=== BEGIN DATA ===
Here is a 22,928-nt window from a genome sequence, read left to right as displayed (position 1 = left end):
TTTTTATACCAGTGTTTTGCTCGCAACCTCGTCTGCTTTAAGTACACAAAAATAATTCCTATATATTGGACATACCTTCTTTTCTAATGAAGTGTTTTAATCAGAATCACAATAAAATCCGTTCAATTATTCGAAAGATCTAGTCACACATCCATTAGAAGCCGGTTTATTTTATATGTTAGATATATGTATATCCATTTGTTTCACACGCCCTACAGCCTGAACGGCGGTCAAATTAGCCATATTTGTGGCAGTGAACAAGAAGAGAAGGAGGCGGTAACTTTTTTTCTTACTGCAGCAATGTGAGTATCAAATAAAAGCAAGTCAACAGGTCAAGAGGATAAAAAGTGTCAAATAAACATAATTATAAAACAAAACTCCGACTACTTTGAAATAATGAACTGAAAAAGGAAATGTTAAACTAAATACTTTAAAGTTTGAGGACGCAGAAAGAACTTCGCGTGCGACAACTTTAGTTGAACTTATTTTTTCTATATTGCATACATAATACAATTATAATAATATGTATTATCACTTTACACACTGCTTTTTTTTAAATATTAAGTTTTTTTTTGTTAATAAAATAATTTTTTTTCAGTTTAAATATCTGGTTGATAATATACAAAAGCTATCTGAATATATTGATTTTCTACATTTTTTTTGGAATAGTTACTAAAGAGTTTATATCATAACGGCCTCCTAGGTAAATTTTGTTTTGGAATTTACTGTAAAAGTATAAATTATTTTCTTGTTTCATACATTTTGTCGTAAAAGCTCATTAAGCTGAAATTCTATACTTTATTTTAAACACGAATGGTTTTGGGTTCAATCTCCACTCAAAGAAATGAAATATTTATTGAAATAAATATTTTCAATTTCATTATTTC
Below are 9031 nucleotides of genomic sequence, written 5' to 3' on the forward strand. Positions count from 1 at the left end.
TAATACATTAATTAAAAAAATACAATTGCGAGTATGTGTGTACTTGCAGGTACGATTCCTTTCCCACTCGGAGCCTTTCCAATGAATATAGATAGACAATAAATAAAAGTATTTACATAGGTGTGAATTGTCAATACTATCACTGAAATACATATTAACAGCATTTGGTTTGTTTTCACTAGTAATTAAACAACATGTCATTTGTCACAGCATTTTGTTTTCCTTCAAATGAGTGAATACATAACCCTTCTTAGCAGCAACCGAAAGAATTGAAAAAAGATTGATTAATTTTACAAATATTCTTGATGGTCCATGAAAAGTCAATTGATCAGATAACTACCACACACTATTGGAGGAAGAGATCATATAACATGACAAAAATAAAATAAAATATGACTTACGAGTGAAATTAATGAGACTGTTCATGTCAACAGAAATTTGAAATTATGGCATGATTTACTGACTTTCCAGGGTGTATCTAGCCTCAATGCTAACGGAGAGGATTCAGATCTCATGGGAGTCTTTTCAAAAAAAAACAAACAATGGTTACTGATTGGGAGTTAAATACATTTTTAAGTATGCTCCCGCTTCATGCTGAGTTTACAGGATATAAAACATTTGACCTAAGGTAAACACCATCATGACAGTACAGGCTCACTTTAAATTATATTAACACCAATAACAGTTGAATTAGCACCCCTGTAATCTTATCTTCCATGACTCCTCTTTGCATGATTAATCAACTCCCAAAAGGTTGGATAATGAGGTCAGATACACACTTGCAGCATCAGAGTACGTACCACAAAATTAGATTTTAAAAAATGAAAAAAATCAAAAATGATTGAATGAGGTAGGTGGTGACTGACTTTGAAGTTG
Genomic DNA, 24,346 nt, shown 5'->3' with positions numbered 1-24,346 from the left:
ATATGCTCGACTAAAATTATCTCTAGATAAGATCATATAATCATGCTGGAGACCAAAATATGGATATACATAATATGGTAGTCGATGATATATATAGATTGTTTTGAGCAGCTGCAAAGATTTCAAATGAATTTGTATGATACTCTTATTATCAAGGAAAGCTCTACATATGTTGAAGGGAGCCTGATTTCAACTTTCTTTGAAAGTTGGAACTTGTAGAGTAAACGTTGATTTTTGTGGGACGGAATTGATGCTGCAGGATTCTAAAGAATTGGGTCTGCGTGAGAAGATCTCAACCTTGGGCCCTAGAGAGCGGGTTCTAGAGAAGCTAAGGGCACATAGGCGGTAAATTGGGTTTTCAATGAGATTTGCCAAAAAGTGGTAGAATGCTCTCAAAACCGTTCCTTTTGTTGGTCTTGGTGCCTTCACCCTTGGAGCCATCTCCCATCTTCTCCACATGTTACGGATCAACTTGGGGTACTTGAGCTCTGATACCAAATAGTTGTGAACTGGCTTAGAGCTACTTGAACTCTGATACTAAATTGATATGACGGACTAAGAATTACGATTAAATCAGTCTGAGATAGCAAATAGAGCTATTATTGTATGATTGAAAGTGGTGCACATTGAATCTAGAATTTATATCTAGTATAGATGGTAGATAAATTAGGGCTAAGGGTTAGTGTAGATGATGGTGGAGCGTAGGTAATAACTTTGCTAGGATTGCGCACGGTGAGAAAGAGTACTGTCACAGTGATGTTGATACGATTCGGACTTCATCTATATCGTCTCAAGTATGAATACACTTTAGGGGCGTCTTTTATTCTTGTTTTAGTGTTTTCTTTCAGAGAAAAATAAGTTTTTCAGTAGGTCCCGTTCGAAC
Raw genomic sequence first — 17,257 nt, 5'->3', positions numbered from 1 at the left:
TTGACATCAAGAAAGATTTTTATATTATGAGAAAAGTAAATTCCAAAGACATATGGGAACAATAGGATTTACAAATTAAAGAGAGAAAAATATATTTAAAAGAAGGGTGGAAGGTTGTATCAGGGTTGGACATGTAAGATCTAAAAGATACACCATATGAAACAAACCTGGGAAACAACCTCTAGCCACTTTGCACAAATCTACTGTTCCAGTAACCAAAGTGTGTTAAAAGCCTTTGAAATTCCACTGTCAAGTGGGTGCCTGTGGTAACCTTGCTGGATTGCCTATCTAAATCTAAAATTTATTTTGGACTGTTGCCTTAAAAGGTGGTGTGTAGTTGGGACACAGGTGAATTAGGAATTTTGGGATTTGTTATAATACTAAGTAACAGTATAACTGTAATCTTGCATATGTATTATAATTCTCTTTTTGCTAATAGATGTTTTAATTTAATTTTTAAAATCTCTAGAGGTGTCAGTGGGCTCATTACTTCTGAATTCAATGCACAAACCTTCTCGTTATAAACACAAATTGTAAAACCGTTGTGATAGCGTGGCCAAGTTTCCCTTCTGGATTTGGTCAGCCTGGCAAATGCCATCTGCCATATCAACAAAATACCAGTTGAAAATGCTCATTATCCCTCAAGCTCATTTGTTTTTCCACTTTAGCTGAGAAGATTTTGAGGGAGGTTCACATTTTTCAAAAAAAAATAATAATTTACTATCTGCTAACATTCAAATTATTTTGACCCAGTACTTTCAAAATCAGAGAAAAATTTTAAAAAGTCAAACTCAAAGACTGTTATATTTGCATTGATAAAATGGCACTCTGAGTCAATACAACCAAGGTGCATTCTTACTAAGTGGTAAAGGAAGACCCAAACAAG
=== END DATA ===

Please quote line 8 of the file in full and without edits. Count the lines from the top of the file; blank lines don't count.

TTGACATCAAGAAAGATTTTTATATTATGAGAAAAGTAAATTCCAAAGACATATGGGAACAATAGGATTTACAAATTAAAGAGAGAAAAATATATTTAAAAGAAGGGTGGAAGGTTGTATCAGGGTTGGACATGTAAGATCTAAAAGATACACCATATGAAACAAACCTGGGAAACAACCTCTAGCCACTTTGCACAAATCTACTGTTCCAGTAACCAAAGTGTGTTAAAAGCCTTTGAAATTCCACTGTCAAGTGGGTGCCTGTGGTAACCTTGCTGGATTGCCTATCTAAATCTAAAATTTATTTTGGACTGTTGCCTTAAAAGGTGGTGTGTAGTTGGGACACAGGTGAATTAGGAATTTTGGGATTTGTTATAATACTAAGTAACAGTATAACTGTAATCTTGCATATGTATTATAATTCTCTTTTTGCTAATAGATGTTTTAATTTAATTTTTAAAATCTCTAGAGGTGTCAGTGGGCTCATTACTTCTGAATTCAATGCACAAACCTTCTCGTTATAAACACAAATTGTAAAACCGTTGTGATAGCGTGGCCAAGTTTCCCTTCTGGATTTGGTCAGCCTGGCAAATGCCATCTGCCATATCAACAAAATACCAGTTGAAAATGCTCATTATCCCTCAAGCTCATTTGTTTTTCCACTTTAGCTGAGAAGATTTTGAGGGAGGTTCACATTTTTCAAAAAAAAATAATAATTTACTATCTGCTAACATTCAAATTATTTTGACCCAGTACTTTCAAAATCAGAGAAAAATTTTAAAAAGTCAAACTCAAAGACTGTTATATTTGCATTGATAAAATGGCACTCTGAGTCAATACAACCAAGGTGCATTCTTACTAAGTGGTAAAGGAAGACCCAAACAAG